WHAT EVERYONE’S TALKING ABOUT
Erin O’Toole may have what it takes to defeat Trudeau
Gary Mason: “Once Canadians get to know Mr. O’Toole and get a better sense of his personality, there will be far more people at least curious about what he’s selling. The MP from Ontario’s Durham region may never win a charisma contest with Mr. Trudeau, but he doesn’t have to. His appeal is a direct, pragmatic approach to tough issues, one rooted in substance over style.”
Navalny’s poisoning points to a new desperation in Putin’s world
Doug Saunders: “In short, Vladimir Putin appears desperate. If he did indeed order the poisoning of Mr. Navalny, then the timing suggests he has fully abandoned the appearance of democracy and is lashing out in a panicked power grab. If he didn’t, then it suggests the Russian President’s iron-fisted control over his country’s forces is fraying, along with so much in Russia today. Either way, Mr. Navalny’s collapse suggests something is very wrong in Mr. Putin’s world.”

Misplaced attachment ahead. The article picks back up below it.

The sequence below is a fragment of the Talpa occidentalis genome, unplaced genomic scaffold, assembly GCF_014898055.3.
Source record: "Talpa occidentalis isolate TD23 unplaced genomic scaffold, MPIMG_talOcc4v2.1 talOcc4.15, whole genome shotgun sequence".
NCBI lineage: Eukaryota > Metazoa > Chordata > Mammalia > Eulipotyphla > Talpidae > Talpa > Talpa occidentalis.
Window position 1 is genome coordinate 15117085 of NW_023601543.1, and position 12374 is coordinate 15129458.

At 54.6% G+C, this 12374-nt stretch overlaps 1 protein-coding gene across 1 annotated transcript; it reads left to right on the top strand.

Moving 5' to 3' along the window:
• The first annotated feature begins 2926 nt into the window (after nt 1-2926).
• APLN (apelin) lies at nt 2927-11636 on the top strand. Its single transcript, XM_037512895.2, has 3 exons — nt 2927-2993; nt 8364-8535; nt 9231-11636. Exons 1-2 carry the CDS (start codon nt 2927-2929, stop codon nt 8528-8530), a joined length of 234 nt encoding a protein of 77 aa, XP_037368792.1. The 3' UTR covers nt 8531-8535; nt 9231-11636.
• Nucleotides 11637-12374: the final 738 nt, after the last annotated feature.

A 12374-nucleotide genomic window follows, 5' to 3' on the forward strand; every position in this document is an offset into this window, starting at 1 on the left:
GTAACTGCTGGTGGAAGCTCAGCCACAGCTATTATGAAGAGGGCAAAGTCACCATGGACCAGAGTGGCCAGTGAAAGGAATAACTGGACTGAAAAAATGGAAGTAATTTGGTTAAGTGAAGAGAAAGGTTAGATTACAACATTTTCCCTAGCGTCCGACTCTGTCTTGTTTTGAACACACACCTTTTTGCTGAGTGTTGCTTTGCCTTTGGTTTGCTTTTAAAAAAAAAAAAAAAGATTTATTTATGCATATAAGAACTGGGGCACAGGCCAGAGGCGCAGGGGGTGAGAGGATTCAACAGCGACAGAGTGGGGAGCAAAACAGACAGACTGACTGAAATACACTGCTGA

A fatal military helicopter crash was tragic – and the stark reality of unnormalized risk
Ken Hansen: “The critical lesson for military observers is that being the first to use new technology always comes with risks, regardless of the initial reviews. The euphoria over a new level of performance and professional credibility must be tempered with the kind of caution that can only come from long experience and careful appreciation of the past.”
Quebec’s COVID-19 death toll is Canada’s highest, and one of the worst in the world. No, that’s not fake news
The Editorial Board: “Mr. Legault is not the only premier facing tough questions about their handling of the COVID-19 pandemic. But he’s the only one trying to make a farce of this tragedy, by blaming a reporter for reporting the news.”